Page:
LeBron James recognizes pressure. In game one of the 2011 NBA Finals, James played with the focus, emotion and desperation of a man whose livelihood depended on defeating the Dallas Mavericks.
Of course, this is the NBA Finals, and every player on the court strives to play at a higher level. But James’ case is different. If the Heat loses the NBA Finals, James will face more than disappointment. He will be ridiculed, laughed at and mocked by sports writers. Hateful fans will be ecstatic that his experiment of teaming up with Dwyane Wade and Chris Bosh didn’t work. Those who were upset at James for “The Decision” will spend the entire summer finding pleasure in his pain.
Although Dirk Nowitzki of the Mavs is 32 and could have trouble returning to the NBA Finals, he won’t face as much criticism if his team doesn’t win. In fact, Nowitzki will likely be given sympathy for being a consistent NBA All-Teamer who has yet to capture a title.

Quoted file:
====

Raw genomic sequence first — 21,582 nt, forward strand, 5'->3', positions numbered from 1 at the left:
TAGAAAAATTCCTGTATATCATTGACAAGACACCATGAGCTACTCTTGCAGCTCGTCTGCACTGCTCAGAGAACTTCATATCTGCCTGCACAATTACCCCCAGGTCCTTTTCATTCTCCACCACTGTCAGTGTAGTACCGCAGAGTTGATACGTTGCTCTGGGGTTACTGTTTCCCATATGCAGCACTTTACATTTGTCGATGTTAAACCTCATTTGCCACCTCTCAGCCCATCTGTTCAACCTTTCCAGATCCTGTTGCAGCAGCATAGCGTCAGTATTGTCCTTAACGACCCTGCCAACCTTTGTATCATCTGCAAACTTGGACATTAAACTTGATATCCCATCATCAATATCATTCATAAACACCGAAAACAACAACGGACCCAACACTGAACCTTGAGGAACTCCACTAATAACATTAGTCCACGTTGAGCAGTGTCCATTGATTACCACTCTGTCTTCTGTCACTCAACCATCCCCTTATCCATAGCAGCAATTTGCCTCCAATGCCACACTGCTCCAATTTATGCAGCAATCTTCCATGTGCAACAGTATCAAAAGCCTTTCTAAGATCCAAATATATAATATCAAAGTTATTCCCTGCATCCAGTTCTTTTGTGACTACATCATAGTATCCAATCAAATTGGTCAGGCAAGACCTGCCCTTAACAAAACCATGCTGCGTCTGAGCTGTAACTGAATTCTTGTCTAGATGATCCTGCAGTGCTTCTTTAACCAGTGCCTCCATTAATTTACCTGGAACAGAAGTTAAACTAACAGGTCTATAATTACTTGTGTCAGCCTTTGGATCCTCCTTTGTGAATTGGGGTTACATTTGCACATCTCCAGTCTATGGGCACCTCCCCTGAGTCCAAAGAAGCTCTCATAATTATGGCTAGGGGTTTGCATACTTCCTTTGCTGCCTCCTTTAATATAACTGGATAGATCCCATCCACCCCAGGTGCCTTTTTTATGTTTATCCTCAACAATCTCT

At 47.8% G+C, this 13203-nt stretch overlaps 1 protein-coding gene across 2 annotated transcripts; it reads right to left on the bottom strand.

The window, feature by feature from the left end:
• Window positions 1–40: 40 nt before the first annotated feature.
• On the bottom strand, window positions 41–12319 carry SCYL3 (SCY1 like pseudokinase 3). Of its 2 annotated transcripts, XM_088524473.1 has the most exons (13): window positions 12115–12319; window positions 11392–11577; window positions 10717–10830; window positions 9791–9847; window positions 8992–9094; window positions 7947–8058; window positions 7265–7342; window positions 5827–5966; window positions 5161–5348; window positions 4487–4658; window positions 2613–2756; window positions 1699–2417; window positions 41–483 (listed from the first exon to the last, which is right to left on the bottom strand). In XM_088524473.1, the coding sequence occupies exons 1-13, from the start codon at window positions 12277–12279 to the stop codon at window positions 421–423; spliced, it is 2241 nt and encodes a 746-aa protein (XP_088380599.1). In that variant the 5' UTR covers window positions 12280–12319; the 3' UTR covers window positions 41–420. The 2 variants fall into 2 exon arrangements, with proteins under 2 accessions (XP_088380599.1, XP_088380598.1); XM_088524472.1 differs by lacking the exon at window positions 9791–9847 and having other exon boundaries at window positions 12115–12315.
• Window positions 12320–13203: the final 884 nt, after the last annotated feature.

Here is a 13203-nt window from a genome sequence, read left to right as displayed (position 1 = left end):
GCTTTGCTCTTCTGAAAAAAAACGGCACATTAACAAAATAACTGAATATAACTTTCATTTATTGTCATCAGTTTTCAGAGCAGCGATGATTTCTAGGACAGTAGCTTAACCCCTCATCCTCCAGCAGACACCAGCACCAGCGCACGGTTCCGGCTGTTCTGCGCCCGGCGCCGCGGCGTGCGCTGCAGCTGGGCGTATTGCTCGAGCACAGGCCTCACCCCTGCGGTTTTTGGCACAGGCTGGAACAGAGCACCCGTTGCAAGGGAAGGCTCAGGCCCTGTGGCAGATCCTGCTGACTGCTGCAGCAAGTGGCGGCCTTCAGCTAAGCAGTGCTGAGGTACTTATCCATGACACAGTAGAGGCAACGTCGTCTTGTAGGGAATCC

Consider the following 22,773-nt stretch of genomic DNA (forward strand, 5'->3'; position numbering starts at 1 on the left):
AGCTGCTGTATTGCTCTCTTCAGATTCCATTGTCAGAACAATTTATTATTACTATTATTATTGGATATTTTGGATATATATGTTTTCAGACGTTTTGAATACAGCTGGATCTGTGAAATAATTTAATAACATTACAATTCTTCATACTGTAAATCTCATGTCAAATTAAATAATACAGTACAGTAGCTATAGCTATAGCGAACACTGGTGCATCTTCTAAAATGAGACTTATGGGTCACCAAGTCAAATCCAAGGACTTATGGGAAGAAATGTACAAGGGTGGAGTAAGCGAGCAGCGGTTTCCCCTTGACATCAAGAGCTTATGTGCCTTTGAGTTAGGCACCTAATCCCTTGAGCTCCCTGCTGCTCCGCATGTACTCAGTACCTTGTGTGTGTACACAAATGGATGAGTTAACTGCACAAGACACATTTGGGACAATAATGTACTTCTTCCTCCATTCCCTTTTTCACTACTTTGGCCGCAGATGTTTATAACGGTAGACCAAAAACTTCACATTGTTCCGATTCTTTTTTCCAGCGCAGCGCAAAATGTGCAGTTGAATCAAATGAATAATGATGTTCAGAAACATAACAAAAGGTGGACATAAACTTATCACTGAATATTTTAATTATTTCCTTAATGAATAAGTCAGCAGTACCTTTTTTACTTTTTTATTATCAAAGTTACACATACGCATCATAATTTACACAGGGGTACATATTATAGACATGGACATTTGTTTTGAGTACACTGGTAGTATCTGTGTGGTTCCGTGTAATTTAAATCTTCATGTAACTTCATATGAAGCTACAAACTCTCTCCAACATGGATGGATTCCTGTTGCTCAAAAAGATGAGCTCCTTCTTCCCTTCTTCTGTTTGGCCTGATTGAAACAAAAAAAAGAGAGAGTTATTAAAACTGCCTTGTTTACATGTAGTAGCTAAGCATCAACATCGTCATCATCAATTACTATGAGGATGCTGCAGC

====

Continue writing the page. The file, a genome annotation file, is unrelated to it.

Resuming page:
James, on the other hand, won’t be given the same treatment if he doesn’t walk away as a champion this season. James scored 24 points and was the most energized player on the court in game one. He dribbled through the Mavs defense, dunked the ball with fury, executed tremendous passes and played defense better than any player in game one. He played like a man who doesn’t want to face the disastrous consequence of losing. –amir shaw